If there was one thing I could bank on when I was a kid, it was that Jason would be on my front porch, waiting for me to finish my supper so we could play basketball.
It was like clockwork.
Every day, Daddy came home from work at the same time — nearly to the second.
Mama would have home-cooked goodness ready 30 minutes later. Then we’d all sit down together and eat.
As long as it wasn’t raining or snowing, my neighbor Jason would be sitting right past the screen door, ready for a game of H-O-R-S-E.
From kindergarten to fifth grade, until I moved to the country, together we practiced our jump shots, hook shots and trick shots while my little sister flipped around on the swing set hollering at us to watch her stick perfect landings on penny drops.
Sometimes other kids in the neighborhood would come over and we’d all play against Daddy. It would be 6-against-1. I’d be Kevin McHale. Jason would be Michael Jordan.
But Larry Bird (aka Daddy) always was the victor.
Sometimes Jason and I would ride our bikes up and down the hilly streets until lightning bugs glowed to signal the night’s end.
Sometimes we’d search for mushrooms in the woods and stomp them so we could watch ’em “smoke” and make up stories as to why they did.
Sometimes we’d sit next to Jason’s mailbox and pitch gravel across the street. If you got it in the other ditch, you lost points. Jason hated to lose. So did I. Most of the time, when my daddy would stand on the porch and yell for me to come home, we’d almost be ready to come to blows over the score. So we’d drop the rocks we had collected in our T-shirts, Jason would walk in one direction, I’d walk in the other, and we’d both be madder than hornets.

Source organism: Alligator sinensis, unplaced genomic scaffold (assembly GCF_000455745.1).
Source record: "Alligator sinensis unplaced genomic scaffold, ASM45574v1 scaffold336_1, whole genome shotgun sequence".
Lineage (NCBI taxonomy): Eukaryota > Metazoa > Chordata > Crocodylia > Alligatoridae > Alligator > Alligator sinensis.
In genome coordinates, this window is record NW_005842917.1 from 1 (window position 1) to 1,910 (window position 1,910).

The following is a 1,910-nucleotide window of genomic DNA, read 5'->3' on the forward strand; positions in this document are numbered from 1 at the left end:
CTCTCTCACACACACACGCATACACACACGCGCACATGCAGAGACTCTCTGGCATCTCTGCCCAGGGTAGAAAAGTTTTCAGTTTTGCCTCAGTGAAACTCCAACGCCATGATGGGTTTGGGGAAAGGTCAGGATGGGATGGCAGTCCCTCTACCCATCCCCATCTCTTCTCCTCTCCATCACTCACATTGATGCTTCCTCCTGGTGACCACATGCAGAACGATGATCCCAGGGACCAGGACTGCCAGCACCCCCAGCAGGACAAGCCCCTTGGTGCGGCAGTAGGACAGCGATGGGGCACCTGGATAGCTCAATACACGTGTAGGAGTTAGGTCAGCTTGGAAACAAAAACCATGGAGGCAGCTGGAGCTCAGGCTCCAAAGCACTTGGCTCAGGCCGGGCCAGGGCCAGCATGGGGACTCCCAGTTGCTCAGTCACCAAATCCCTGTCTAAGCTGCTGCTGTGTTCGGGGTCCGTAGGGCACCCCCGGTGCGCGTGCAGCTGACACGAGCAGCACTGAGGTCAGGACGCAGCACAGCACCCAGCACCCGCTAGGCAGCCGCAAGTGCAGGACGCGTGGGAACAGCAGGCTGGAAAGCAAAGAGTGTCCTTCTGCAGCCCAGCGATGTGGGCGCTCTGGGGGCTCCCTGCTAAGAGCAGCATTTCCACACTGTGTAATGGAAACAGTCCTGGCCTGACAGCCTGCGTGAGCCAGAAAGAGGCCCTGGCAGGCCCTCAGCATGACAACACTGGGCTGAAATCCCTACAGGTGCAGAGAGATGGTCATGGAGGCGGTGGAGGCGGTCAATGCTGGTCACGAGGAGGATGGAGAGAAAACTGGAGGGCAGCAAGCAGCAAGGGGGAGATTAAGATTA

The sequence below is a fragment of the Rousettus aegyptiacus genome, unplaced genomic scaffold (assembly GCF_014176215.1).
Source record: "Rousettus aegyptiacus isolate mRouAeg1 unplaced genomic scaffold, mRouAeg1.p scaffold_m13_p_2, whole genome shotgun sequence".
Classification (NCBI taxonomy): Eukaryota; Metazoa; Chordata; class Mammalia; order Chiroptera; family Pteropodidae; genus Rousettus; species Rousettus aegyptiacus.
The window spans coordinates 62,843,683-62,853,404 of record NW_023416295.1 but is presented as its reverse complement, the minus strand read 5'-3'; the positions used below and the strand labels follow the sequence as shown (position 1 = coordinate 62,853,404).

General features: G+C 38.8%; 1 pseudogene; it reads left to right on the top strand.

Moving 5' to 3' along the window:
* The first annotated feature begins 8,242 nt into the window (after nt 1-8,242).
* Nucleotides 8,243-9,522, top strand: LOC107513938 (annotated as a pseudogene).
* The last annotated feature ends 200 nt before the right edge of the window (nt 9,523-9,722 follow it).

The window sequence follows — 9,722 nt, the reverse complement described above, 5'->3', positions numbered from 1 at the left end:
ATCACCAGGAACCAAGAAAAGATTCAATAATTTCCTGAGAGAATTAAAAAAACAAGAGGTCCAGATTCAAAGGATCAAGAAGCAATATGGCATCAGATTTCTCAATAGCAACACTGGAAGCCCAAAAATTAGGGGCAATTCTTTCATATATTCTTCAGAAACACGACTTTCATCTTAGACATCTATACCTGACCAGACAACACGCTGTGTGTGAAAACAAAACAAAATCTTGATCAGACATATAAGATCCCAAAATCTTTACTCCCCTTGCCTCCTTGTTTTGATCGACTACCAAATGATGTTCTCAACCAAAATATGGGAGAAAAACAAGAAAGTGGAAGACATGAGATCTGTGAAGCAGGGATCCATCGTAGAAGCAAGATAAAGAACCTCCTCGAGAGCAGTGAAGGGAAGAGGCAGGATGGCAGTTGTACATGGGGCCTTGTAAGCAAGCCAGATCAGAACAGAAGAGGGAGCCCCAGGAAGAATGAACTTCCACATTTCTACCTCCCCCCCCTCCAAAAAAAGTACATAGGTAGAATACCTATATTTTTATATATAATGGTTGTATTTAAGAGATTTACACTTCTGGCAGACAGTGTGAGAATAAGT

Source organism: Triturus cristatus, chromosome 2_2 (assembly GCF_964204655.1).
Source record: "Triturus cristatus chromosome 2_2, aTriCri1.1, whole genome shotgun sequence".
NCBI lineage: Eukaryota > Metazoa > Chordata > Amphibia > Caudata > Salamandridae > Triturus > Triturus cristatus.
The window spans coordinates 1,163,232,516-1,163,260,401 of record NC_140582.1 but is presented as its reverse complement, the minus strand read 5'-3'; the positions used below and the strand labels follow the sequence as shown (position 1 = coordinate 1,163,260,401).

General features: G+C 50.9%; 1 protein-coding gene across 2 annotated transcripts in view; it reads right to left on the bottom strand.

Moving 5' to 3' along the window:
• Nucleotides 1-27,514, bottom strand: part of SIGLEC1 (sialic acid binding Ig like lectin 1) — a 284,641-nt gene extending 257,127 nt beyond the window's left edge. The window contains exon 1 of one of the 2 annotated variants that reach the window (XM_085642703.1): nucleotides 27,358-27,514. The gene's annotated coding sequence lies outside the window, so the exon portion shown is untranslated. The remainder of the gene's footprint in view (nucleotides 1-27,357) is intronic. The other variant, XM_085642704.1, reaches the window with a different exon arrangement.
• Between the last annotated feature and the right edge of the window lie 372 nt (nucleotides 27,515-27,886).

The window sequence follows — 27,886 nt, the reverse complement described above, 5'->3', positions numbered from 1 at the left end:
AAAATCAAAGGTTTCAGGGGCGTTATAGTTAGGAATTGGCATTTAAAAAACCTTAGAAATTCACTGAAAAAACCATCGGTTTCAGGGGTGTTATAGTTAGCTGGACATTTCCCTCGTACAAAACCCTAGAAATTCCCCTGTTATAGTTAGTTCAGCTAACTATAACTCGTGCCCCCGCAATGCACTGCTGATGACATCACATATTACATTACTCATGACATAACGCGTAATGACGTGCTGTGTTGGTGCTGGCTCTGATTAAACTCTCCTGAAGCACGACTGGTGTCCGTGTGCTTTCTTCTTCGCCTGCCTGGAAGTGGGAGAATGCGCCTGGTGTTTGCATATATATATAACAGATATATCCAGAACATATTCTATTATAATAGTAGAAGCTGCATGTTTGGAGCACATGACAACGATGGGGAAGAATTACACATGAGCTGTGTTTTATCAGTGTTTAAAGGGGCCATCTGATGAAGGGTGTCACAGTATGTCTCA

But the next day, he’d be back on my porch steps, just beyond the screen door, twirling the basketball on his finger and waiting patiently for his buddy to finish forcing down her goulash.
One time, instead of playing basketball or pitching gravel or riding bikes or hunting for mushrooms, Jason convinced me to go on an adventure.
Let’s climb the ridge, he said.
The rocky ridge up to South Hill was a monster to a fourth grader, especially a scaredy-cat fourth grader. I only got about 6 feet off the ground before I started bawling my eyes out.
Jason laughed at me and told me to quit being a baby. But I was a baby (still am), and I kept crying. He told me to be brave and start moving one foot at a time to come down.
So I did the logical thing. I continued crying.
Jason climbed up to me and climbed down alongside me so I wouldn’t be so scared.
He was a tough kid, so it was a significant moment in our friendship. He knew I was a baby, but he also knew I had some fierceness in me — as long as my two feet were on the ground.
I was the only girl on our third-grade rec basketball team. I was the point guard for the Orange Crush. I fed Jason the ball down low. We worked together like old pros, thanks to those countless nights we spent together tossing the ball up against my shed.